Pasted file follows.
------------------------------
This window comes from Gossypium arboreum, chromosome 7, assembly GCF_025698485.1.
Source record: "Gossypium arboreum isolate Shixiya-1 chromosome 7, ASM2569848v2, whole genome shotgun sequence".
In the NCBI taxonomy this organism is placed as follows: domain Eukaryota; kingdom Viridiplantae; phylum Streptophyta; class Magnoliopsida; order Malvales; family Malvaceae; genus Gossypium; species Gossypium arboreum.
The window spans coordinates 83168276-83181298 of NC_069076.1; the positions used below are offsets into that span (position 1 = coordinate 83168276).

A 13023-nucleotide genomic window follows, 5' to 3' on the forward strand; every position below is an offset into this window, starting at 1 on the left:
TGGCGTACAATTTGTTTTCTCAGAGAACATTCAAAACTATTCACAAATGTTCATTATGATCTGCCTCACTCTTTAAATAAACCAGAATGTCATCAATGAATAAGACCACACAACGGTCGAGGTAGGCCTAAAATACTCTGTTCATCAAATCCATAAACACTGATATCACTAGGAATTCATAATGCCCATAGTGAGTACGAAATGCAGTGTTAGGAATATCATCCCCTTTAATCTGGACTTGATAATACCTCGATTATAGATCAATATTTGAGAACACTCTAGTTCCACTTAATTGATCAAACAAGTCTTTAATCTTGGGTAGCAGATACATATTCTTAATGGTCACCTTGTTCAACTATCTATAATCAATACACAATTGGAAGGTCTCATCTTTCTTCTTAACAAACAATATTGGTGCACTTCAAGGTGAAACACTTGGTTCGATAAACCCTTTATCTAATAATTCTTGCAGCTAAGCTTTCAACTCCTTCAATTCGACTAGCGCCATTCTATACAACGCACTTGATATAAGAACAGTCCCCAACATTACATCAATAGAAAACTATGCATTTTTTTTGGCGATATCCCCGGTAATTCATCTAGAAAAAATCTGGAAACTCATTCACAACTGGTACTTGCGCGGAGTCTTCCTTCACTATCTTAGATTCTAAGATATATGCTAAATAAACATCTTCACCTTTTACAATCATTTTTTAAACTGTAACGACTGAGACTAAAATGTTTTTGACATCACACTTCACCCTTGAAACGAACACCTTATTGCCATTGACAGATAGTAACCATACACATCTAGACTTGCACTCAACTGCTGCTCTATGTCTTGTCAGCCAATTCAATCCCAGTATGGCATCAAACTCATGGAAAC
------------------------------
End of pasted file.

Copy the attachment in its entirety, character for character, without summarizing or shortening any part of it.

This window comes from Gossypium arboreum, chromosome 7, assembly GCF_025698485.1.
Source record: "Gossypium arboreum isolate Shixiya-1 chromosome 7, ASM2569848v2, whole genome shotgun sequence".
In the NCBI taxonomy this organism is placed as follows: domain Eukaryota; kingdom Viridiplantae; phylum Streptophyta; class Magnoliopsida; order Malvales; family Malvaceae; genus Gossypium; species Gossypium arboreum.
The window spans coordinates 83168276-83181298 of NC_069076.1; the positions used below are offsets into that span (position 1 = coordinate 83168276).

A 13023-nucleotide genomic window follows, 5' to 3' on the forward strand; every position below is an offset into this window, starting at 1 on the left:
TGGCGTACAATTTGTTTTCTCAGAGAACATTCAAAACTATTCACAAATGTTCATTATGATCTGCCTCACTCTTTAAATAAACCAGAATGTCATCAATGAATAAGACCACACAACGGTCGAGGTAGGCCTAAAATACTCTGTTCATCAAATCCATAAACACTGATATCACTAGGAATTCATAATGCCCATAGTGAGTACGAAATGCAGTGTTAGGAATATCATCCCCTTTAATCTGGACTTGATAATACCTCGATTATAGATCAATATTTGAGAACACTCTAGTTCCACTTAATTGATCAAACAAGTCTTTAATCTTGGGTAGCAGATACATATTCTTAATGGTCACCTTGTTCAACTATCTATAATCAATACACAATTGGAAGGTCTCATCTTTCTTCTTAACAAACAATATTGGTGCACTTCAAGGTGAAACACTTGGTTCGATAAACCCTTTATCTAATAATTCTTGCAGCTAAGCTTTCAACTCCTTCAATTCGACTAGCGCCATTCTATACAACGCACTTGATATAAGAACAGTCCCCAACATTACATCAATAGAAAACTATGCATTTTTTTTGGCGATATCCCCGGTAATTCATCTAGAAAAAATCTGGAAACTCATTCACAACTGGTACTTGCGCGGAGTCTTCCTTCACTATCTTAGATTCTAAGATATATGCTAAATAAACATCTTCACCTTTTACAATCATTTTTTAAACTGTAACGACTGAGACTAAAATGTTTTTGACATCACACTTCACCCTTGAAACGAACACCTTATTGCCATTGACAGATAGTAACCATACACATCTAGACTTGCACTCAACTGCTGCTCTATGTCTTGTCAGCCAATTCAATCCCAGTATGGCATCAAACTCATGGAAAC